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Mechanism of the Arizona "anti-gay bill"?
February 24, 2014 7:12 AM   Subscribe

How does Arizona's SB 1062 work to protect those seeking to discriminate against others based on religious grounds?

I found the text of the bill here [PDF].

It seems to be an amendment to an existing law that protects religious institutions against state action for any actions or non-actions undertaken in accordance with their religious beliefs. the amendment extends that protection to any individual, business or other organization.

My question is, what would be the risk of legal trouble for someone engaging in religion-based discrimination absent this law in either its present or amended forms?

Presumably it would be useless against a constitutional challenge that otherwise had merit. If there is another law that could be used to bring suit, how is it determined which law takes precedence? Or does it just prevent the legal machinery from getting started to even consider the question on a state level? If so, is it only vulnerable to challenge at the Federal level?

I haven't been able to find any discussion of the actual details of the law anywhere, just the headline generating result. Can Ask Mefi's legal minds bring some clarity?
posted by rocketpup to Law & Government (4 answers total) 2 users marked this as a favorite
 
My question is, what would be the risk of legal trouble for someone engaging in religion-based discrimination absent this law in either its present or amended forms?

IANAL. (Although I work in the legal field.) You're talking about public accommodations here. So, when a baker says he's not going to bake a wedding cake for a gay couple because that's his right, the question is whether or not he is discriminating as a business owner (illegal) or whether he is practicing his religion (what this new law would make legal.)
posted by roomthreeseventeen at 7:16 AM on February 24 [1 favorite]


what would be the risk of legal trouble for someone engaging in religion-based discrimination absent this law in either its present or amended forms?

The case that is most often cited by the supporters of the law is the case of a wedding photographer who was sued when she turned down a same-sex couple.

So, the risk of legal trouble is real and not hypothetical.
posted by DWRoelands at 7:32 AM on February 24


My question is, what would be the risk of legal trouble for someone engaging in religion-based discrimination absent this law in either its present or amended forms?

Violation of Arizona civil rights law, *if* courts agree or have agreed that existing law covers discrimination against gay couples either as some requirement of equal-protection or as part of Arizona's bar against sex discrimination.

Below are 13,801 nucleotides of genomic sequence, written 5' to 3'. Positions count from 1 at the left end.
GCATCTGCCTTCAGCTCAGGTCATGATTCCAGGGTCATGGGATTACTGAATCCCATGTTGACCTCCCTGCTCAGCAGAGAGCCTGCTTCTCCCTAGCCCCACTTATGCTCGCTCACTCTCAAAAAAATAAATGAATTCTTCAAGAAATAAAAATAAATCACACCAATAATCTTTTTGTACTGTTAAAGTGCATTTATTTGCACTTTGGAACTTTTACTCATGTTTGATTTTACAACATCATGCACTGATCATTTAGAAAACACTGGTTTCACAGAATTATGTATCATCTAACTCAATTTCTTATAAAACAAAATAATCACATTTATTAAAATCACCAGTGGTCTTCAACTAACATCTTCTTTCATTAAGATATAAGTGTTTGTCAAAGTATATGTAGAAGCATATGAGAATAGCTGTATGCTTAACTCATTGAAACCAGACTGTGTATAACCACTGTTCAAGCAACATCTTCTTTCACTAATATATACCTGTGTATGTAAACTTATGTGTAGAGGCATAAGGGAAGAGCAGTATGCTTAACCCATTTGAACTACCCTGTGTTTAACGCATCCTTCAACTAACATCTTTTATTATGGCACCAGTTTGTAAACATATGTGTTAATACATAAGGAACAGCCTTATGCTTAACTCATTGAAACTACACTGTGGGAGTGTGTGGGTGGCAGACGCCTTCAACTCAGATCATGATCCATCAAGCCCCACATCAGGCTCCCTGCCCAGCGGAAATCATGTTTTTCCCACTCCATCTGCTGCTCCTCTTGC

If there is another law that could be used to bring suit, how is it determined which law takes precedence?

It varies. A general principle is that newer legislation beats older unless the new one says it doesn't, but courts have some capacity to decide that a new law that contradicts an older law in some way wasn't intended to have that effect, so the older one wins.

Or does it just prevent the legal machinery from getting started to even consider the question on a state level?

Some degree of judicial decision-making is almost impossible to avoid.

If so, is it only vulnerable to challenge at the Federal level?

No. It might be challenged as violating the Arizona constitution; state constitutions often have more clear and explicit guarantees of civil liberties and civil rights than the federal one does.
posted by ROU_Xenophobe at 8:32 AM on February 24 [1 favorite]


I've read some commentary today (from two different sources) that think this new bill actually *restricts* the rights of the businesses. Currently it is not illegal in Arizona to refuse service based upon sexuality. This amendment would require the court decide which was more important: the state's role of protecting a class of citizen or the individual (or corporation's) right to practice religion.

In other words, right now you don't need a reason to discriminate. You can still be sued for discrimination, but there isn't a law that says you can't due it. The new amendment, however, would require a valid religious reason for discrimination.

I am not a lawyer, but I also work in the legal field.
posted by tacodave at 2:22 PM on February 25


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